To get that price, I special ordered 25# bags of Redmond Real Salt through the health food department of the grocery store. They gave me 10% off the retail/bulk price, and now we have a good supply of salt in our long-term food storage. They carry it in the bulk bins, too, and even at regular price, it is by far the cheapest real salt option out there. You’ll probably find the same when you shop around.
If you can’t find it locally, you can order online. Use coupon code “gnowfglins” to get 15% off — and orders over $35 get FREE SHIPPING.
Oh, I forgot! We also use the Redmond Animal Salt for our farm animals, too! (That comes through Azure Standard.)
Here’s a really, really good video about how Redmond Salt was discovered, and how it is mined and produced. This is a video that just makes you feel good about real food. Another good video for kids!
So, like I said — hooked. I am.
Darryl sent me some Redmond Clay, too — various skin care and internal clay products made from weathered volcanic ash, a bentonite type of clay. Here’s a video about “Redmond Clay.”
And this video shows how great clay is when you have kids around! (And not as a play-doh substitute.)
Lots more videos about Redmond Clay are here. I would have embedded them all if I didn’t think it was overkill.
What does my family think of Redmond Clay? We’ve given it a good shot — and found it is very useful. The clay tablets cleared up an extended bout of diarrhea for a family member within a matter of hours. One of my daughters uses the clay as a nightly mask and it is doing wonders for her skin. And me, I love, love, love the clay toothpaste — Earthpaste!
If you’re interested in trying out any of Redmond’s products — Real Salt, Redmond Clay, or Earthpaste — you can save 15% at redmondtrading.com when you use the coupon code “gnowfglins”. Orders over $35 get free shipping; even more savings!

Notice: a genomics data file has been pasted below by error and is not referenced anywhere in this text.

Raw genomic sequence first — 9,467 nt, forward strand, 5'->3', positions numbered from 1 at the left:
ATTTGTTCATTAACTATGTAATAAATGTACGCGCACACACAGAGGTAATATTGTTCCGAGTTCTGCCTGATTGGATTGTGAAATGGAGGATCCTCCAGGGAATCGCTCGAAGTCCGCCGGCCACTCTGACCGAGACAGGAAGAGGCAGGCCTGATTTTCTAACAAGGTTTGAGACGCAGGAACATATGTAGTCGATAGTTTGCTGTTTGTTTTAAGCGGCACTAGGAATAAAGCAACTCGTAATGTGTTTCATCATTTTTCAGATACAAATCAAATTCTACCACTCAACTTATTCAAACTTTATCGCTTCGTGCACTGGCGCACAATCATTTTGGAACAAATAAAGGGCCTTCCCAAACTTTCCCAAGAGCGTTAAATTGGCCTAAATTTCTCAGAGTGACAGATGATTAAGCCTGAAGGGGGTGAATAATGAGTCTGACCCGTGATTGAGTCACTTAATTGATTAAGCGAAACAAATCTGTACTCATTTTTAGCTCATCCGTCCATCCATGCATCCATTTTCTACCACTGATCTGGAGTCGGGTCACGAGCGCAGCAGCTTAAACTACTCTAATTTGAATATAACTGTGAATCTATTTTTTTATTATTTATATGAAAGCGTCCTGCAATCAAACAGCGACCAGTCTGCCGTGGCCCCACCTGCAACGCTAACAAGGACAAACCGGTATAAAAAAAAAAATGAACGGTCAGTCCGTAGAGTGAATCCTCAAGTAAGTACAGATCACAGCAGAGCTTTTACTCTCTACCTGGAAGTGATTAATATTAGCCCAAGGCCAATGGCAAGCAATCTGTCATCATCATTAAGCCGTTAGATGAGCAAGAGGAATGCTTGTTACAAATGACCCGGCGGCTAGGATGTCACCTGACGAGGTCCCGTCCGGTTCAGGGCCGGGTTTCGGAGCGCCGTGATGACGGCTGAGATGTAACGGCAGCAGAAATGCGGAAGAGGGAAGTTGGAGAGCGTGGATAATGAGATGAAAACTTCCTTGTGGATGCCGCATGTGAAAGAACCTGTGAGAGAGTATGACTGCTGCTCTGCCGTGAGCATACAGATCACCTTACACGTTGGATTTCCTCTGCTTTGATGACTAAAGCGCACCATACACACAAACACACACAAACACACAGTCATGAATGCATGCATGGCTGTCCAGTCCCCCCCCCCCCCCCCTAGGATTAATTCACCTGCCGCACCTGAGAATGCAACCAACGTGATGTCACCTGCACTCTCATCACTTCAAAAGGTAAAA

Redmond Giveaway: $73 Value!
Ready for the giveaway? Redmond is giving two GNOWFGLINS readers a $73+ prize package that includes Real Salt, Redmond Clay, and Earthpaste products! This is a very similar collection to what I received earlier in the year. So believe me when I tell you it is awesome and you are going to love it…
See — I told you. Awesome.
How to Enter
This giveaway is open to residents of the U.S. only. (I’m really sorry, international friends! )
Use the widget below to enter. The giveaway starts today and ends at midnight on Sunday, September 30, 2012.
I’ll select two winners from among the entries, and announce the winners on Monday, October 1, 2012.
Just so you know, I will verify the entries of anyone who is selected, and if I find anything is not true, I will move on and select someone else.
Best wishes, everyone!
Don’t forget — tell us in the comments below which product(s) interest you and why!
Disclaimer: Redmond gave me a generous box of sample products and is compensating me for hosting this review and giveaway. The samples were given without any obligation for a favorable review, so it is with pleasure I wholeheartedly recommend any or all of Redmond’s fine products to you.